Many of the body's cells need a reliable flow of potassium to perform their daily tasks. One key to potassium flow, now revealed to researchers, appears to be the energetic effect of a pool of approximately 50 water molecules and four protein spirals that sit in the middle of a narrow channel embedded within cell membranes.

US researchers have created 'bacterial computers' with the potential to solve complicated mathematics problems. The findings of the research demonstrate that computing in living cells is feasible, opening the door to a number of applications. The second-generation bacterial computers illustrate the feasibility of extending the approach to other computationally challenging math problems.

Michael Miller, MDPlastic surgeons are turning to mathematics to take the guesswork out of efforts to ensure that live tissue segments that are selected to restore damaged body parts will have enough blood and oxygen to survive the surgical transfer. 

In the world’s first published mathematical model of tissue transfer, mathematicians have shown that they can use differential equations to determine which tissue segments selected for transfer from one part of the body to another location on the same body will receive the level of  oxygen required to sustain the tissue.

President Obama today named 100 beginning researchers as recipients of the Presidential Early Career Awards for Scientists and Engineers, the highest honor bestowed by the United States government on young professionals in the early stages of their independent research careers.  The recipient scientists and engineers will receive their awards in the Fall at a White House ceremony.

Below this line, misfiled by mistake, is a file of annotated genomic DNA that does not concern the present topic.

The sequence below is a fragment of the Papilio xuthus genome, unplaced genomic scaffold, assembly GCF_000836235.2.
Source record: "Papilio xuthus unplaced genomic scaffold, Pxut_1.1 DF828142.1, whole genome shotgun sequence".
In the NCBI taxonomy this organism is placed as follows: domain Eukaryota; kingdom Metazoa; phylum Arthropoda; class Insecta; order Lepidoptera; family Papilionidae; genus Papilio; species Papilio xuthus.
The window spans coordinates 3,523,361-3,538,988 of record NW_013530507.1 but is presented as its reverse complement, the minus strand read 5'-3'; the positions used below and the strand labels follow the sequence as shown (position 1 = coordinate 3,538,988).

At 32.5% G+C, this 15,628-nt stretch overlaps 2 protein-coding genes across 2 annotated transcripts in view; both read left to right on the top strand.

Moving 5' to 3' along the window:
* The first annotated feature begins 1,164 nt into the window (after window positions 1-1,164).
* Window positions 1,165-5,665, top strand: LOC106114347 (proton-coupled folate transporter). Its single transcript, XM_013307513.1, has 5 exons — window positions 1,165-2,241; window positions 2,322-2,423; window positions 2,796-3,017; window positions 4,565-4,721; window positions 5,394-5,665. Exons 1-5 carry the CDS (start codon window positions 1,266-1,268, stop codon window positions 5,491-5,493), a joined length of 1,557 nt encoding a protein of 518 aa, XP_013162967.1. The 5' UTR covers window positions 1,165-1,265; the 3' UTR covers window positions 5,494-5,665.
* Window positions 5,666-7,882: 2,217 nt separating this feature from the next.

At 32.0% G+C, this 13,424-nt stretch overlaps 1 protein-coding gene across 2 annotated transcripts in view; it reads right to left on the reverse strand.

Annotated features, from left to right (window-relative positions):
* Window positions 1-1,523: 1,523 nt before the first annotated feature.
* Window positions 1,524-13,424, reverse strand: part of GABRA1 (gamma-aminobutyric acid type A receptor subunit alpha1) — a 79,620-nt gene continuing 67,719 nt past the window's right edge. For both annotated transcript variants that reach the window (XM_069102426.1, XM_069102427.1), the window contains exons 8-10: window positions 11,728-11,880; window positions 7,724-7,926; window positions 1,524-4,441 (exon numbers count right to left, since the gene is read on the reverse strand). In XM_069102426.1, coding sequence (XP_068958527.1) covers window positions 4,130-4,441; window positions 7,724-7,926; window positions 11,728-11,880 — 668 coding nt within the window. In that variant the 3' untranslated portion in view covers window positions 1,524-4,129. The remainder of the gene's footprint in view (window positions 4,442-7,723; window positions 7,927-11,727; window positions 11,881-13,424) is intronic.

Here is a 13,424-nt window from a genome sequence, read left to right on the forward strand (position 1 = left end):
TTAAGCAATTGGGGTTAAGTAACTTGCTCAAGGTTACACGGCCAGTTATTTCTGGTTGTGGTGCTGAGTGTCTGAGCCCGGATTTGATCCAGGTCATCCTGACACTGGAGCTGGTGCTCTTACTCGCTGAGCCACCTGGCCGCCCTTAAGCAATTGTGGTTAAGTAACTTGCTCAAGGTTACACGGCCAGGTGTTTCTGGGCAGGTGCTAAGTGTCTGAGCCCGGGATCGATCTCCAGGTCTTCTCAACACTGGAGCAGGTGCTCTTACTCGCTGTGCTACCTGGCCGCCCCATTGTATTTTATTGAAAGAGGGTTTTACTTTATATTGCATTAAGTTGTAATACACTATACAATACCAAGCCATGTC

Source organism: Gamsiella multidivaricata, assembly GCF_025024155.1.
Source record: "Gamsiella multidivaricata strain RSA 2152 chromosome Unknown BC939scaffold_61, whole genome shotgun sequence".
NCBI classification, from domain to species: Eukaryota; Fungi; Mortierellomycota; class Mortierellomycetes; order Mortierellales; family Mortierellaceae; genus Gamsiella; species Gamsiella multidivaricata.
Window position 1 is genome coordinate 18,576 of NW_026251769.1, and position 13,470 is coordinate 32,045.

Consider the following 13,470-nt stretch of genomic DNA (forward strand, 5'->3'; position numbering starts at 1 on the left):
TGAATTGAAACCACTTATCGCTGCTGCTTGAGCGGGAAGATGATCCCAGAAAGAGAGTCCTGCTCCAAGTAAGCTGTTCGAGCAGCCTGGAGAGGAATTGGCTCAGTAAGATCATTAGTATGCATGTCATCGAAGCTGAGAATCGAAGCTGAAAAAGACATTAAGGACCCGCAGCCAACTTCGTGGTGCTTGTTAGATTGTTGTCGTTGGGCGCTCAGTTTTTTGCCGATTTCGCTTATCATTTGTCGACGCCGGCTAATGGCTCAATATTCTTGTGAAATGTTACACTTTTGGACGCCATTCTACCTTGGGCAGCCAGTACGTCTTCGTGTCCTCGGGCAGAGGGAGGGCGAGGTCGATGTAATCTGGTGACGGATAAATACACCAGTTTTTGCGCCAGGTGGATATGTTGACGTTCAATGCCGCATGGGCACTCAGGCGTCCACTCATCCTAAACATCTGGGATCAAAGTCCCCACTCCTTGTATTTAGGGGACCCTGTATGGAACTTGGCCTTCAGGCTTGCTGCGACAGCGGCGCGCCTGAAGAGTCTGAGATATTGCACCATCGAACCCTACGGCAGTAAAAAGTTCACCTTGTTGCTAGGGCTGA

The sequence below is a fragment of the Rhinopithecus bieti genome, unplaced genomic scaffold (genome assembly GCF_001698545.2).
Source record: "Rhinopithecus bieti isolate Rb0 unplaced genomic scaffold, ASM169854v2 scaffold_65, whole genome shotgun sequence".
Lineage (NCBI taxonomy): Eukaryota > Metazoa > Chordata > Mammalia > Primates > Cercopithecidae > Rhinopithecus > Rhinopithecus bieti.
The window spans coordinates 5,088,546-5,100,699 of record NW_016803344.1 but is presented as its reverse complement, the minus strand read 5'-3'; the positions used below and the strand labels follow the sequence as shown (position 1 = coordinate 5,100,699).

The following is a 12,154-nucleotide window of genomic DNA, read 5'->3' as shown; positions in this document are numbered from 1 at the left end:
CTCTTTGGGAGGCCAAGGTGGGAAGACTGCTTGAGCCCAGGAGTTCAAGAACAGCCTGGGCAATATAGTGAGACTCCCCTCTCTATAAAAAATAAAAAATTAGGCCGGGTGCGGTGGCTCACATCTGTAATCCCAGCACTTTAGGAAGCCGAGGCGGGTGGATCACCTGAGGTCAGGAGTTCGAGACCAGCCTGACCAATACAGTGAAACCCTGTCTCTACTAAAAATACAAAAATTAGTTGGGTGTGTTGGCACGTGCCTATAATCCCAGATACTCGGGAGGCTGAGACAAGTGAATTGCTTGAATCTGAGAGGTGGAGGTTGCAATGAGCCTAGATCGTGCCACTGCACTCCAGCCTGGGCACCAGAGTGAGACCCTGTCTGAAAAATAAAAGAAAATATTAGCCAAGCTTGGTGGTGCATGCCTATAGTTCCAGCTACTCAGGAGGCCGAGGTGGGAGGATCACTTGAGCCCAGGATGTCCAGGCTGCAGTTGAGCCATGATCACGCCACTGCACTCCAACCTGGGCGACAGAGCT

Markus Buehler, Joel Dawson and Scott Sheffield have received 2009 Presidential Early Career Awards for Scientists and Engineers, the nation's highest honor for professionals at the outset of their independent scientific research careers. 

Buehler, Dawson and Sheffield are among 100 researchers to receive the honor this year. These scientists and engineers will receive up to a five-year research grant to further their study in support of critical government missions.

A math-based game that has taken the world by storm with its ability to delight and puzzle may now be poised to revolutionize the fast-changing world of genome sequencing and the field of medical genetics, suggests a new report by a team of scientists at Cold Spring Harbor Laboratory (CSHL). The report will be published as the cover story in the July 1st issue of the journal Genome Research.

Combining a 2,000-year-old Chinese math theorem with concepts from cryptology, the CSHL scientists have devised "DNA Sudoku." The strategy allows tens of thousands of DNA samples to be combined, and their sequences – the order in which the letters of the DNA alphabet (A, T, G, and C) line up in the genome – to be determined all at once.

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This news service is provided by Good Samaritan Institute, located in Santa Rosa Beach, Florida.

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